Date of Award
Bachelor of Arts Honours
School of Arts and Humanities
Associate Professor Susn Ash
This thesis shows how The Orphic Hymns function as a katábasis, a descent to the underworld, representing a process of becoming and psychological rebirth. I begin with the Greek concept of sparagmόs, a dismemberment or deconstruction, as a necessary precursor in that it emphasises at once both primordial unity and yet also the incipient tensions within the Orphic initiates on this path to katabasis. The argument herein extends beyond literary explication to consider how the Orphics sought to enact this process in Greek society itself.
The thesis then establishes the connections between the Hymns and the thinking of Nietzsche and Jung. Each writer drew influences from Orphism, which influenced modern thinkers in turn. I argue that the dynamic between key Orphic pairs, such as Orpheus and Eurydike, or Persephone and Demeter, reflects aspects of the psychosocial process of individuation, that is, from darkness to light, or from fractured to psychological wholeness.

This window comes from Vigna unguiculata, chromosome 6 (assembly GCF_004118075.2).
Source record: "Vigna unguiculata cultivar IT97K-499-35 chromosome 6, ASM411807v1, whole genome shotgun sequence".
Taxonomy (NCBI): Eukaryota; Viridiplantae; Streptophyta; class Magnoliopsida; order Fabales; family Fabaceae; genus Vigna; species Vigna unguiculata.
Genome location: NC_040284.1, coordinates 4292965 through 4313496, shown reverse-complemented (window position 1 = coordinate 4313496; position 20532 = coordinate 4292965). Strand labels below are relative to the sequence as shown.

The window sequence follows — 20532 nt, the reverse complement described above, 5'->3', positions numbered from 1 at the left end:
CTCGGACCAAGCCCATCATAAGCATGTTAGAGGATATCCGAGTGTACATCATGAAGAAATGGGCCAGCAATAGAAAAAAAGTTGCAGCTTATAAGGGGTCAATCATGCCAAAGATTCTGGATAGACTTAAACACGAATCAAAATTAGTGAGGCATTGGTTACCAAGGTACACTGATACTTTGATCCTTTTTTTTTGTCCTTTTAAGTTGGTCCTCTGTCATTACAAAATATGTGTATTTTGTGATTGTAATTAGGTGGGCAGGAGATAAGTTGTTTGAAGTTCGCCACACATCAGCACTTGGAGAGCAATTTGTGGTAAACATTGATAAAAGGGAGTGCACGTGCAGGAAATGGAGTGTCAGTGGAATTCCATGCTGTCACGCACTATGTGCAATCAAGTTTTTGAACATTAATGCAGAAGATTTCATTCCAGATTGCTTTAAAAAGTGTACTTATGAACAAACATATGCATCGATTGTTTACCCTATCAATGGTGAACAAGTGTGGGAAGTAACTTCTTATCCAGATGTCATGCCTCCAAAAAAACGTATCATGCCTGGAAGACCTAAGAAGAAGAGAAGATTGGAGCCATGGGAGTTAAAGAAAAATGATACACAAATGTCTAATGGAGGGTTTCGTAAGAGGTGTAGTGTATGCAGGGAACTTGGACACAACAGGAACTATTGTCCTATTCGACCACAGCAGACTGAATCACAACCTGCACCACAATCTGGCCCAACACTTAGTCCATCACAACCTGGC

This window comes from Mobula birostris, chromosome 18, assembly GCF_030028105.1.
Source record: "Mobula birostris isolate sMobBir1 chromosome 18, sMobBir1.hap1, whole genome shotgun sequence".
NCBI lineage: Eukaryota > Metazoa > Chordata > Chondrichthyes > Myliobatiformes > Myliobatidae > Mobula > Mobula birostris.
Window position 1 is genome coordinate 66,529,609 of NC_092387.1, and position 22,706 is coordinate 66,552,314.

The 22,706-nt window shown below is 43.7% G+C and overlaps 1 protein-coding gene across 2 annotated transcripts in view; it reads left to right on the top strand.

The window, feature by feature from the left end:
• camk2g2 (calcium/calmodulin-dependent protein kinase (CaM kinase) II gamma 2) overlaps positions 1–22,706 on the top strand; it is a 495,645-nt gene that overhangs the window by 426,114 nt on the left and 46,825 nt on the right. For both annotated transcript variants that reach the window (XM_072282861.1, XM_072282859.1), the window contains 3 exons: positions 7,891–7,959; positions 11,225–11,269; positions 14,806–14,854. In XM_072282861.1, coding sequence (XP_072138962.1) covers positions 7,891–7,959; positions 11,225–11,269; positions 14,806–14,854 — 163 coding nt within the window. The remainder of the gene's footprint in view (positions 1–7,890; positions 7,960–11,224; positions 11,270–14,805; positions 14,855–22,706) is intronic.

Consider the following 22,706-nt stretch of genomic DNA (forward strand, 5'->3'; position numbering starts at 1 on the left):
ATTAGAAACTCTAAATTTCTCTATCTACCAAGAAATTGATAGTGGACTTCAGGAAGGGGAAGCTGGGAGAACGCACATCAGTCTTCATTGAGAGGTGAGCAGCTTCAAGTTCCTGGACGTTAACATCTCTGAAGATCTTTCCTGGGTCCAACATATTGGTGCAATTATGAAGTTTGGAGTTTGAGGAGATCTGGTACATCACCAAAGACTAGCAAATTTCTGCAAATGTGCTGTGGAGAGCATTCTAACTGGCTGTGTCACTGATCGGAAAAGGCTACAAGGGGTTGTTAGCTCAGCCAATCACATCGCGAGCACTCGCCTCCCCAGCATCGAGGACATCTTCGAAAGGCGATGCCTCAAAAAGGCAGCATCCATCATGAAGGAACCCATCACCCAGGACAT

Finally, this thesis demonstrates how the poetry of Rilke and H.D. functions as an Orphic katabasis. Both the Hymns and these early twentieth century poets (Rilke in “Orpheus. Eurydike. Hermes” and H.D. in “Eurydice”) treat Eurydike as an aspect of Persephone, reclaiming Eurydike as a goddess of rebirth. I argue that their purpose is to resist hegemonic and authoritarian violence in their respective contexts.
McKnight, G. (2020). Aletheia: The Orphic Ouroboros. https://ro.ecu.edu.au/theses_hons/1541